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Fire brings together agencies, community
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Fire brings together agencies, community

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Into the Fire

A single engine air tanker heads through the smoke to provide assistance during the fire that lasted more than two days south of Chadron. 

What began as a small fire on Nebraska National Forest land near the Spotted Tail Trailhead three miles south of the city quickly turned into a blaze that saw multiple agencies working together to keep Chadron safe.

United States Forest Service (USFS) Pine Ridge District Ranger said response to the fire began between 10:30 and 11 a.m. Friday with reports of smoke. Both the Chadron Volunteer Fire Department and USFS responded, and upon first arrival the flames had only taken one hillside, about 5-6 acres according to Buskirk’s estimate. The heat and wind that came in late last week provided everything to fan the flames.

Buskirk noted the fire, like many in the area, started with a lightning strike during a thunderstorm Thursday night. That small flicker crept around in the grass and could’ve possibly even become buried in a log.

Those who lived in Chadron and the surrounding area over the past 20 years will likely remember the fires of 2006 and 2012 that threatened the city and cause many to evacuate. The fires also left behind plenty of timber and the years since have allowed grasses and other flora to flourish. As the heat and wind of last week dried out the area after the rain, the small fire sparked by lightning quickly began to consume and grow.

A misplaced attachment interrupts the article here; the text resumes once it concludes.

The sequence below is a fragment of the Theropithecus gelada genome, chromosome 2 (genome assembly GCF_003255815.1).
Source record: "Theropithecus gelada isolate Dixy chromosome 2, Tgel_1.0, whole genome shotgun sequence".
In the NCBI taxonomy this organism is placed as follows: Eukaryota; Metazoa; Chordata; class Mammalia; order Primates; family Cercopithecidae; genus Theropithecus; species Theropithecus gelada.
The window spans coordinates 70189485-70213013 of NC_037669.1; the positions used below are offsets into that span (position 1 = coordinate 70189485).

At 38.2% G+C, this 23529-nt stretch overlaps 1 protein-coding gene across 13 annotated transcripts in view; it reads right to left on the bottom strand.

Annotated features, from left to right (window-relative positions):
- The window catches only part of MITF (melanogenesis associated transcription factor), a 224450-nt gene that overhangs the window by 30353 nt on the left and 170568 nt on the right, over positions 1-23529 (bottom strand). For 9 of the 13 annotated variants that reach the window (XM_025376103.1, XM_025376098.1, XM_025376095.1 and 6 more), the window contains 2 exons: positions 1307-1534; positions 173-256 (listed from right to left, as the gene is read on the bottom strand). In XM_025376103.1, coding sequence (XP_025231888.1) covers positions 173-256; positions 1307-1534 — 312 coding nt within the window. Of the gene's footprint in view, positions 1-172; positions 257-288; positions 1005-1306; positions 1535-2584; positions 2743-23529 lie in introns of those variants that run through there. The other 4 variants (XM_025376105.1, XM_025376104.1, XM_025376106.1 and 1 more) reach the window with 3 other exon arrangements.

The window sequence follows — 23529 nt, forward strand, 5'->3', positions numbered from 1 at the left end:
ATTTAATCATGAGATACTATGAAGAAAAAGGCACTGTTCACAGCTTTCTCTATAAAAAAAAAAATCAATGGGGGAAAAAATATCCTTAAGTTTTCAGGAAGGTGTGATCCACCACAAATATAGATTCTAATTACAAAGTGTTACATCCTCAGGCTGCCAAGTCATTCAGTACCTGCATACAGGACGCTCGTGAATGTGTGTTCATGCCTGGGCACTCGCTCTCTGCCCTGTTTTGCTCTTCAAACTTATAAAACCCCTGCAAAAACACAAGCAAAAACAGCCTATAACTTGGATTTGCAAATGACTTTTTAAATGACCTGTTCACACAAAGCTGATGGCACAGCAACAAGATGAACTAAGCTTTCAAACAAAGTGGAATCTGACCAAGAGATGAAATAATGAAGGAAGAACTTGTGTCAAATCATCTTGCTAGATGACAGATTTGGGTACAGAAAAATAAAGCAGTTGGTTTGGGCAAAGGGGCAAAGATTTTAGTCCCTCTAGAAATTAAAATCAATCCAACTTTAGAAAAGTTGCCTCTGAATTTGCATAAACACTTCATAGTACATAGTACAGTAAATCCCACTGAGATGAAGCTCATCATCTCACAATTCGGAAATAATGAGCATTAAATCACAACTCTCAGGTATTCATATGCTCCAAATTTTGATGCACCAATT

Terrain was also a factor, Buskirk noted, as the hilly ground made it difficult to gain access and containment. With the fire continuing to build, the Chadron Volunteer Fire Department and USFS were joined by neighboring agencies including the Nebraska Forest Service, volunteer fire departments from Crawford, Harrison and Hemingford, the Nebraska Game and Parks Commission, Dawes County Sheriff’s Office, Nebraska State Patrol and Dawes County Road Department.

There were about 80-85 personnel on scene during the height of battling the fire, along with plenty of fire trucks, grass rigs and tenders. Efforts were made from the sky as well, with retardant dropped by a single engine air tanker out of Chadron and a couple heavy tankers from Rapid City. At the city dams, a firefighting helicopter filled its bucket to drop into the area.

Back on the ground, county road equipment was being used to create fire lines and prevent further spread while the Dawes County Sheriff’s Office and Nebraska State Patrol addressed traffic. Buskirk said the problem wasn’t so much vehicles blocking access, as the fire was already in a remote area. The big traffic issue was people craning their heads and not watching the road, or doing a quick U-turn on the highway to come back and get another look.

Bulldozers were used to get the fire lines going about 5:30-6 p.m. Friday night, Buskirk said, and the fire was moving in a general northeast to southwest direction away from the city. Weather was not favorable for the firefighting efforts, with winds averaging 20-30 miles per hour. However, Buskirk noted crews that had been hard at work all Friday night and into Saturday building fire lines and keeping things under control, so the wind wasn’t really an issue.

In town, the community was also coming together. Chadron Fire Chief Branden Martens is grateful for the businesses and individuals who donated water and other drinks, food, gloves, masks, lip balm, eye drops and other items to keep the firefighters going. He added people were banging on the fire department doors to do drop offs, and each time they asked what else they could bring.

At 4:45 p.m. Sunday, 54 hours after it began, the fire was declared 100 percent contained. But that doesn’t’ mean the job is done. Buskirk said people will be out in the area throughout the week to make sure the fire doesn’t relight and also to monitor rehabilitation of the fire lines. He explained work will be done to bring the ground back to the way it was, spreading some grass seed and implementing erosion prevention measures.

As for damage, Buskirk said there was no timber loss and costs will be primarily for rehab. Clearing up the dead and downed timber, he said, will do as much good as harm, as it will allow easier access to the area should another fire ignite.

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